In news- Just two days before his death, Human rights activist, Stan Swamy, accused in the Elgar Parishad case had moved the Bombay High Court challenging Section 43D(5) of the Unlawful Activities Prevention Act (UAPA).
- The test for denying bail under the UAPA is that the court must be satisfied that a “prima facie” case exists against the accused.
- In 2019, the SC defined prima facie narrowly to mean that the courts must not analyse evidence or circumstances but look at the “totality of the case” presented by the state.
- Section 43D(5) reads that “No person accused of an offence punishable under Chapters IV and VI of this Act shall, if in custody, be released on bail or on his own bond unless the Public Prosecutor has been given an opportunity of being heard on the application for such release”.
- It has many times been used as the sole metric for denial of bail or for wholesale breach of constitutional right to speedy trial.
Unlawful Activities (Prevention) Act,1967–
- It is primarily an anti-terror law aimed at more effective prevention of certain unlawful activities of individuals and associations and for dealing with terrorist activities.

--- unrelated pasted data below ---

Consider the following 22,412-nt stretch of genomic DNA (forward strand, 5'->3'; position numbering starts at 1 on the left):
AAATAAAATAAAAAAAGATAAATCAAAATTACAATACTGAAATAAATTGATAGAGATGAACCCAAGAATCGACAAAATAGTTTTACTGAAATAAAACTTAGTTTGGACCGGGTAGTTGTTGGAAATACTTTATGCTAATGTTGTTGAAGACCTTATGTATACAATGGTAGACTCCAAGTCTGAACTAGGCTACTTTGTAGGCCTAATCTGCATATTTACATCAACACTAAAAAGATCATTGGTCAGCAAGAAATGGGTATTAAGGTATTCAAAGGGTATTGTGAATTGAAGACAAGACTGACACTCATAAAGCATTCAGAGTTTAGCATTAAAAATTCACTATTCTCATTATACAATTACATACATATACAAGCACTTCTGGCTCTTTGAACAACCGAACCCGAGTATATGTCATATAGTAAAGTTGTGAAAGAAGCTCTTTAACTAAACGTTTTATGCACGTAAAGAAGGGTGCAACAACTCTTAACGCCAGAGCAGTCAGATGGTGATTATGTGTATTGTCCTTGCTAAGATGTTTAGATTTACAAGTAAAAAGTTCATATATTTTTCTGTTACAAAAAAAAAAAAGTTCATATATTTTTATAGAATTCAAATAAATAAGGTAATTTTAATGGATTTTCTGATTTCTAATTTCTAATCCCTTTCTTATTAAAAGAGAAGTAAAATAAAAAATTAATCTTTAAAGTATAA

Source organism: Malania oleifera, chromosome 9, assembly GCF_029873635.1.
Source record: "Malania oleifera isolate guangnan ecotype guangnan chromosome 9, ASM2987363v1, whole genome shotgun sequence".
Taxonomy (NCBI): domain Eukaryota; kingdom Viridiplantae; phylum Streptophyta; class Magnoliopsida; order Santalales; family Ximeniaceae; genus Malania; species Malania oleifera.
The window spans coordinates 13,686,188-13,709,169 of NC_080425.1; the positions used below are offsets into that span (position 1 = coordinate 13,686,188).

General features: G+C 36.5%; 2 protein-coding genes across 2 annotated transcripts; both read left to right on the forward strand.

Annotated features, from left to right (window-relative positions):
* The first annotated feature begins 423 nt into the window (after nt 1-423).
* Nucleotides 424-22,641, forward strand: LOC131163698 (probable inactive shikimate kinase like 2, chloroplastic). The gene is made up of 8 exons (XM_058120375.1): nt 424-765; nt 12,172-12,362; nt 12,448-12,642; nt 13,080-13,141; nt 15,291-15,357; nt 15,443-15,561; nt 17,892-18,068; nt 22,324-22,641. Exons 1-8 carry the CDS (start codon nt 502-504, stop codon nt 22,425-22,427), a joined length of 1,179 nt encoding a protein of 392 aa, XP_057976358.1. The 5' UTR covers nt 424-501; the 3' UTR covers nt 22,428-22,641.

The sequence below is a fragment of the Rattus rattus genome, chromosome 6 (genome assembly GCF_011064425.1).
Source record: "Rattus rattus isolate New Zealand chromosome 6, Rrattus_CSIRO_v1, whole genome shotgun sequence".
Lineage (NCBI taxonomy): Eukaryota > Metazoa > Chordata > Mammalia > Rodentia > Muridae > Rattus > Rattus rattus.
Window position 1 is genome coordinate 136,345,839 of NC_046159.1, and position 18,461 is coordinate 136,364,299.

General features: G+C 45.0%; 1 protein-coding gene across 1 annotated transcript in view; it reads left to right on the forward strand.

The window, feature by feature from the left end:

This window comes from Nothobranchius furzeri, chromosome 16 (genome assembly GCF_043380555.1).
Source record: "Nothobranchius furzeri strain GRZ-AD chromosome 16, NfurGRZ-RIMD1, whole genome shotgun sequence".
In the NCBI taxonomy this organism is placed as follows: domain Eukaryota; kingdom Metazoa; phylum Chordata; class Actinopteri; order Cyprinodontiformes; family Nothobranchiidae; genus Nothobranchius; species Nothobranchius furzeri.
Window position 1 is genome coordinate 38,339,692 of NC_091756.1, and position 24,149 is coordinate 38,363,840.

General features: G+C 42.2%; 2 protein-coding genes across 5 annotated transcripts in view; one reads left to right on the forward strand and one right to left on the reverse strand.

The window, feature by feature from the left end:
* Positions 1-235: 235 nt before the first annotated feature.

- It was promulgated in 1967 to target secessionist organisations.
- It is considered to be the predecessor of laws such as the (now repealed) Terrorist and Disruptive Activities (Prevention) Act (TADA) and Prevention of Terrorism Act (POTA).
- The Act assigns absolute power to the central government that can declare an activity as unlawful, by way of an Official Gazette.
- The act has the death penalty and life imprisonment as the highest punishments.
- Under the act, both Indian and foreign nationals can be charged.
- It will be applicable to the offenders in the same manner, even if the crime is committed on a foreign land, outside India.
- The investigating agency can file a charge sheet in maximum 180 days after the arrests. This duration can be extended further after information to the court.
- The act was amended in 2004 and added “terrorist act” to the list of offences, to ban organisations for terrorist activities.
- The 2019 amendment empowers the Central Government to designate individuals as terrorists on certain grounds.
- It empowers the Director-General, National Investigation Agency (NIA) to grant approval of seizure or attachment of property when the case is under investigation by the agency.
- It also empowers the officers of the NIA, of the rank of Inspector or above to investigate cases of terrorism in addition to those conducted by the DSP or ACP or above rank officer in the state.